BELFAST, Northern Ireland — The threat was delivered politely. Harsh words were not needed.
The store owner understood the "request" to close for a few hours in sympathy with a Protestant protest. He also understood the power of the two youths who delivered the message to make his life a nightmare should they have to report to their paramilitary leaders that he had stayed open. The shop's heavy aluminium shutters clattered down.
Such encounters--some deceptively subtle, others powerfully direct--are a part of one of the most pervasive, refined campaigns of intimidation anywhere. More than the violence itself, this intimidation is the currency of Northern Ireland's agony. It warps everyday life and instills a gnawing fear in the subconscious of those who live here.
The bombs, the bullets and the riots are infrequent moments of terror, concentrated in urban working-class areas or along the border with the Irish Republic. But the fear stemming from the prospect of intimidation seeps into every corner of the province and every facet of life. No one escapes it.
In a supposedly enlightened, religiously mixed, middle-class neighborhood near Queens University in Belfast, a housewife decided that it would be unwise to place a harp near her window. The seemingly innocuous musical instrument is also a symbol of the mainly Roman Catholic Irish Republic. Here it could be misconstrued as a political statement.
Similarly, she never lets tradesmen in the house for fear that they might see a book or object and draw the wrong conclusions.
In a working-class area south of Belfast, where closely packed living conditions make political loyalties impossible to hide, Protestant paramilitary groups began working on Catholic families who resisted their "suggestions" to get out of the neighborhood by deploying bands of bullies, known here as "hardies," to jeer, insult or rough up their children to and from school.
"Twenty-three Catholic families have been harassed out of the area in the past year," said Eddie McGrady, a local politician for the Social Democratic Labor Party, which takes its support mainly from moderate Catholics.
The power of intimidation in Northern Ireland lies in the knowledge that both Catholic and Protestant-based paramilitary groups have proven their ability to kill, maim or torture.
So far this year, the number of assassinations directly linked by police to intimidation stands at 18.
"Intimidation is the most difficult and destabilizing element of Northern Ireland life," said Tom King, the British Cabinet minister responsible for the province. "It is one of the things that most inhibits progress."
Sometimes the intimidation does make news, such as last spring's firebombing campaign against the homes of police officers by Protestant paramilitary groups angry that the police had stopped their demonstrations.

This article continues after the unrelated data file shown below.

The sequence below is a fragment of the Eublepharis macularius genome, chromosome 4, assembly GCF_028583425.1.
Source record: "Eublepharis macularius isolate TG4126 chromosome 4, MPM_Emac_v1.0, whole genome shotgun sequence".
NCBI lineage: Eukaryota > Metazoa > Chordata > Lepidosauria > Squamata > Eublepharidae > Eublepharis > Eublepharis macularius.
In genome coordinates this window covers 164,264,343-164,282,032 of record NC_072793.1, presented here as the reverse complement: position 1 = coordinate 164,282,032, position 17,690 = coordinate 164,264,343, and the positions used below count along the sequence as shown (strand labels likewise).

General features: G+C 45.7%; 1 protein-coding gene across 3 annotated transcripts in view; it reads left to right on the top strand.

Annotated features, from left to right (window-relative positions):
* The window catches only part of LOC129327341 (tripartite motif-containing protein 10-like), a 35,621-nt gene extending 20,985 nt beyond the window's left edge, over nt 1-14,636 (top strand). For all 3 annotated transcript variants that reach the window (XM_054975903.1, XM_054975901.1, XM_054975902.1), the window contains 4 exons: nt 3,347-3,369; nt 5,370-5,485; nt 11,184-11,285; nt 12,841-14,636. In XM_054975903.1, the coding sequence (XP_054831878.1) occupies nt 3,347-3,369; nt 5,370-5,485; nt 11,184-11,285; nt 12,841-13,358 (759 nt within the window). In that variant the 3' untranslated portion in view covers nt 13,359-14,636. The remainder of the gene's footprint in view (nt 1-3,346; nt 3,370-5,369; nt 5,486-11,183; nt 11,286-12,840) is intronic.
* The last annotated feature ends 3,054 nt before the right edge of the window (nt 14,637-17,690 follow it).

But more often it comes in more subtle ways such as telephone calls, letters or, in a more recent macabre twist, sympathy cards.
"There was a time when they'd send a bullet in an envelope, but I guess they've stopped that because they run a bit short of ammunition," noted Dan Keenan, spokesman for the Social Democratic Labor Party.
For those in public life, death threats are accepted as coming with the job.
"I get my phone calls and my letters, but it's part of an overall risk factor for being politically active," said politician McGrady.
But for private individuals, such threats bring with them a special brand of terror.
A few days after ordering the removal of Protestant political posters from the shop floor of the Short Brothers airplane plant here, a factory supervisor, also Protestant, suddenly found himself staring at his own death notice in Belfast's biggest newspaper.
At the same plant, license plate numbers of cars belonging to Protestant workers who defied a call by Protestant political leaders for a one-day strike last March 3 began appearing on shop floor bulletin boards in a "lucky numbers" lottery space. Many of these vehicles were subsequently vandalized.
Short Brothers management has tried to crack down on intimidation, but executives admit that there is little that they can do.
"We've got 2 million square feet of factory floor space, and if someone wants to sneak something onto a bulletin board, it isn't difficult," noted one executive.
But such tactics are benign compared to the outlawed Irish Republican Army's year-old campaign of intimidation against those involved in a $225-million project to renovate police stations in the province.
The IRA announced that anyone connected with the project, whether an executive or construction worker, would be a legitimate assassination target. To make their point, IRA gunmen have killed four employers and at least 10 workers.